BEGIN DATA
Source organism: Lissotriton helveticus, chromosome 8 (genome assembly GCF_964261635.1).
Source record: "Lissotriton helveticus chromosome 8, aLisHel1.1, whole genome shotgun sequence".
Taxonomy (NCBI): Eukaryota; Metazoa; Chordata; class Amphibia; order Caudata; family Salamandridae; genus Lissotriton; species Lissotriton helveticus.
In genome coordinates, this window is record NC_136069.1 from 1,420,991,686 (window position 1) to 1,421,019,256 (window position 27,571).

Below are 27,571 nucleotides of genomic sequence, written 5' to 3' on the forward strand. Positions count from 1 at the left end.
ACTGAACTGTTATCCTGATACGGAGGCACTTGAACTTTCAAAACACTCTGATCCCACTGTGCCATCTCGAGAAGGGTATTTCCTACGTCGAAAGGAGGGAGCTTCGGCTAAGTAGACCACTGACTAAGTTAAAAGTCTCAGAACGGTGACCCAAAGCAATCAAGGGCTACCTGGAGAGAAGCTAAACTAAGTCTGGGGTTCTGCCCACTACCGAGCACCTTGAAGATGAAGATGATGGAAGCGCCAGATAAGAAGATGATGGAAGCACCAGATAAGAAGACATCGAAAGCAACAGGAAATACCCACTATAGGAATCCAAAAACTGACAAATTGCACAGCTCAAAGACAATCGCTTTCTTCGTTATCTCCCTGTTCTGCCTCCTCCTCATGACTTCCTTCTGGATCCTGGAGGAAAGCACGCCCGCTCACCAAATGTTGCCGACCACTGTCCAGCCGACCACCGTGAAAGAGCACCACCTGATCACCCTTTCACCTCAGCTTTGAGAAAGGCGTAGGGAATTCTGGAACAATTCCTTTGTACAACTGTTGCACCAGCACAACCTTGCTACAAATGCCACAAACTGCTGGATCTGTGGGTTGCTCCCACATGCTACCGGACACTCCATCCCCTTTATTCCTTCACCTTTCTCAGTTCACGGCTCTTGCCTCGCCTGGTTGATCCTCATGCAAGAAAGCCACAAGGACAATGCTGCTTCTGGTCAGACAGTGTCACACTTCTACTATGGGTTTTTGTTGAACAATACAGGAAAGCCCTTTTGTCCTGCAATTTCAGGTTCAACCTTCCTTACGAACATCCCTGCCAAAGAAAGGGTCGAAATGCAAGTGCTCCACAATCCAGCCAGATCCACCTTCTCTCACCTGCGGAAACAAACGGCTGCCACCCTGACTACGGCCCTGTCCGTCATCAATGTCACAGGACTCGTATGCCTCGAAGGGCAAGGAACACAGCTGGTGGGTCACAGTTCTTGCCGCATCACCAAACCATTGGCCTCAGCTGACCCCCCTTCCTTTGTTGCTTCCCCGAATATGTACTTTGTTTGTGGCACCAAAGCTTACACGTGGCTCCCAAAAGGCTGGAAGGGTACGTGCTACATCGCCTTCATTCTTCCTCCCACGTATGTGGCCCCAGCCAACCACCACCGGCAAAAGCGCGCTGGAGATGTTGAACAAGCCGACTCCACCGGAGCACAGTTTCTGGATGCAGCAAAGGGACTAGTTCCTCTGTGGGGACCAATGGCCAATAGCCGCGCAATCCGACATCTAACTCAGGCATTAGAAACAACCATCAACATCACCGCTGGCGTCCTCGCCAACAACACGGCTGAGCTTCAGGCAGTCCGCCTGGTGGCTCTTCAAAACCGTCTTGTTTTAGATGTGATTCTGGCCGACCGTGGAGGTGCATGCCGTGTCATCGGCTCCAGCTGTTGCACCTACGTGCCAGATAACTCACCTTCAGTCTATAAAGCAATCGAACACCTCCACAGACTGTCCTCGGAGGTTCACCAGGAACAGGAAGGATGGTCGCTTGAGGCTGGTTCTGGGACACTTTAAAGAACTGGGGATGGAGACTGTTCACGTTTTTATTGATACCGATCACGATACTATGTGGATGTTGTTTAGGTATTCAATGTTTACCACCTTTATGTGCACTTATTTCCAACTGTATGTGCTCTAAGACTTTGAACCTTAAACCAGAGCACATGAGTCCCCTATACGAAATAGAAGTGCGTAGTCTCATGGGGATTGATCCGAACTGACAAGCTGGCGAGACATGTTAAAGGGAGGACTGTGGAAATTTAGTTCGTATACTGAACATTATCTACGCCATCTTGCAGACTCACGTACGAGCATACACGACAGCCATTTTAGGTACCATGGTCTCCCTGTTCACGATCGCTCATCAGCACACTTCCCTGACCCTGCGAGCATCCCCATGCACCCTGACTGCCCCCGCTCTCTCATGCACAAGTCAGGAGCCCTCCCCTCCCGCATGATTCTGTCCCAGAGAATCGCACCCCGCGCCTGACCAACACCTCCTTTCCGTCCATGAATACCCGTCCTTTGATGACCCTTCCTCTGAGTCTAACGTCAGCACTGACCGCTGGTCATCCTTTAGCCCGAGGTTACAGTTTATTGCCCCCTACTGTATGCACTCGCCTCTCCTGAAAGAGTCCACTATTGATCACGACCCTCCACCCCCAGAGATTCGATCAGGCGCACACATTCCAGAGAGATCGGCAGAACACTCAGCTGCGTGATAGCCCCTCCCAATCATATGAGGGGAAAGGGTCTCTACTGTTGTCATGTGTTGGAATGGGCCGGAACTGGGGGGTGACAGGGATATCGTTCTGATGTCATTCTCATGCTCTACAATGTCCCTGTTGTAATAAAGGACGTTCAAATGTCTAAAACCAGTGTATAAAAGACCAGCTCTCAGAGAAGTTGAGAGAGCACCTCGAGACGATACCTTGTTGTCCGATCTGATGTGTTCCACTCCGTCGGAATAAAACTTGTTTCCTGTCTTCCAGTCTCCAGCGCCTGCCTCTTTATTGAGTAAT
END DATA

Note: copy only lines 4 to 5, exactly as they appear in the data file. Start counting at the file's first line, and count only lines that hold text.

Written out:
In genome coordinates, this window is record NC_136069.1 from 1,420,991,686 (window position 1) to 1,421,019,256 (window position 27,571).

Below are 27,571 nucleotides of genomic sequence, written 5' to 3' on the forward strand. Positions count from 1 at the left end.